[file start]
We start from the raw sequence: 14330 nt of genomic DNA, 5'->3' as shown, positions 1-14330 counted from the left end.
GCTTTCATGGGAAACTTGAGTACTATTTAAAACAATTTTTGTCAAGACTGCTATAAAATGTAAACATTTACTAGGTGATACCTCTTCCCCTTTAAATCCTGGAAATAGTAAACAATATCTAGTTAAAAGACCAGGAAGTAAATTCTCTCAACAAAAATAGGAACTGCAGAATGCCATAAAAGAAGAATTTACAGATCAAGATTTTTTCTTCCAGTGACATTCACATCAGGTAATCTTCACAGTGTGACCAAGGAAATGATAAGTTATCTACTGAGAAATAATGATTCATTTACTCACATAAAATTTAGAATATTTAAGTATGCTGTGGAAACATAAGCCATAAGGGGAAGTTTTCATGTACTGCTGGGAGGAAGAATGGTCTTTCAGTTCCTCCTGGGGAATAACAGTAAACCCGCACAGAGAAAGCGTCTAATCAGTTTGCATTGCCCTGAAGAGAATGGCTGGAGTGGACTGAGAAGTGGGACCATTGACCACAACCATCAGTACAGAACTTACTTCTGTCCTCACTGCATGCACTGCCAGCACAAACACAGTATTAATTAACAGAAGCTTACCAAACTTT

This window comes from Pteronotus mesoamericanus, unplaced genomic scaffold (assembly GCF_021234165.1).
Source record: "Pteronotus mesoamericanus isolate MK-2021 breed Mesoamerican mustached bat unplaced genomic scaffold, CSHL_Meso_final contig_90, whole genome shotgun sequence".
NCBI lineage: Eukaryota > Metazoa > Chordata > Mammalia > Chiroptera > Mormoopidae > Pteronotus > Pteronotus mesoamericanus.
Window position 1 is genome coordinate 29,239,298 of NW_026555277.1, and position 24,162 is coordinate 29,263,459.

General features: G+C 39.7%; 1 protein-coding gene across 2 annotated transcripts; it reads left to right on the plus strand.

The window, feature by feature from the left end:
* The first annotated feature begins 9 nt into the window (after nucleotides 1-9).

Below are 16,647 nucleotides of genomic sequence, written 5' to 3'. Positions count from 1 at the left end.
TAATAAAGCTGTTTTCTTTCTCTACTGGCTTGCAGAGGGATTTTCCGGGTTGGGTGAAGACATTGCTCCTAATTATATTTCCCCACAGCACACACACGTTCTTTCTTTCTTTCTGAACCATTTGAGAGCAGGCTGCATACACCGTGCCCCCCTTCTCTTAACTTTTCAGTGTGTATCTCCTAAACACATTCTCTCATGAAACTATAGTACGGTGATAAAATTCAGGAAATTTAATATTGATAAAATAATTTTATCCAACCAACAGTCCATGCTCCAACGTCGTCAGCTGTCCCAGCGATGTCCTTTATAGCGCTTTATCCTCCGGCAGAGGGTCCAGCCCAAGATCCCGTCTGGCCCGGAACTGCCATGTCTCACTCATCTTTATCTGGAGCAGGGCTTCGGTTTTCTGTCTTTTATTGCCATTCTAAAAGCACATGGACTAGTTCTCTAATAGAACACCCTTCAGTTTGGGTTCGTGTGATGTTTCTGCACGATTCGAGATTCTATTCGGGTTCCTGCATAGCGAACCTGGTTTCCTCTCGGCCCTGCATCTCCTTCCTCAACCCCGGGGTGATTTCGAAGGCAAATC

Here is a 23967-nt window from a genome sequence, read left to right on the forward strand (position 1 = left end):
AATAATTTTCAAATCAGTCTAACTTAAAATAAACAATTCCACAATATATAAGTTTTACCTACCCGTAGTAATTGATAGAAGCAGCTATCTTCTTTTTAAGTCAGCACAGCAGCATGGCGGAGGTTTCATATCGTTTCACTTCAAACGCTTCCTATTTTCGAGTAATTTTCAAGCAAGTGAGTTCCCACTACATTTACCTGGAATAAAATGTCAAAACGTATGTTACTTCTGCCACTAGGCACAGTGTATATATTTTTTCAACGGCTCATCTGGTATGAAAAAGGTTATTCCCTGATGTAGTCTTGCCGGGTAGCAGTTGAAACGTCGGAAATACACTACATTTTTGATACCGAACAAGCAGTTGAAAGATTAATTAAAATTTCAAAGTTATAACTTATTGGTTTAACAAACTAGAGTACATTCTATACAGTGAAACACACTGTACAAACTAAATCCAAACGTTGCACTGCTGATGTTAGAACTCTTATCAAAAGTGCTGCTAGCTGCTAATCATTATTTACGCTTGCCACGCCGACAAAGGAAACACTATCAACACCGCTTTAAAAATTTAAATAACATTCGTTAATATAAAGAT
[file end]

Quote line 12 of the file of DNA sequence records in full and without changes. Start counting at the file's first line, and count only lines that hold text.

Here is a 23967-nt window from a genome sequence, read left to right on the forward strand (position 1 = left end):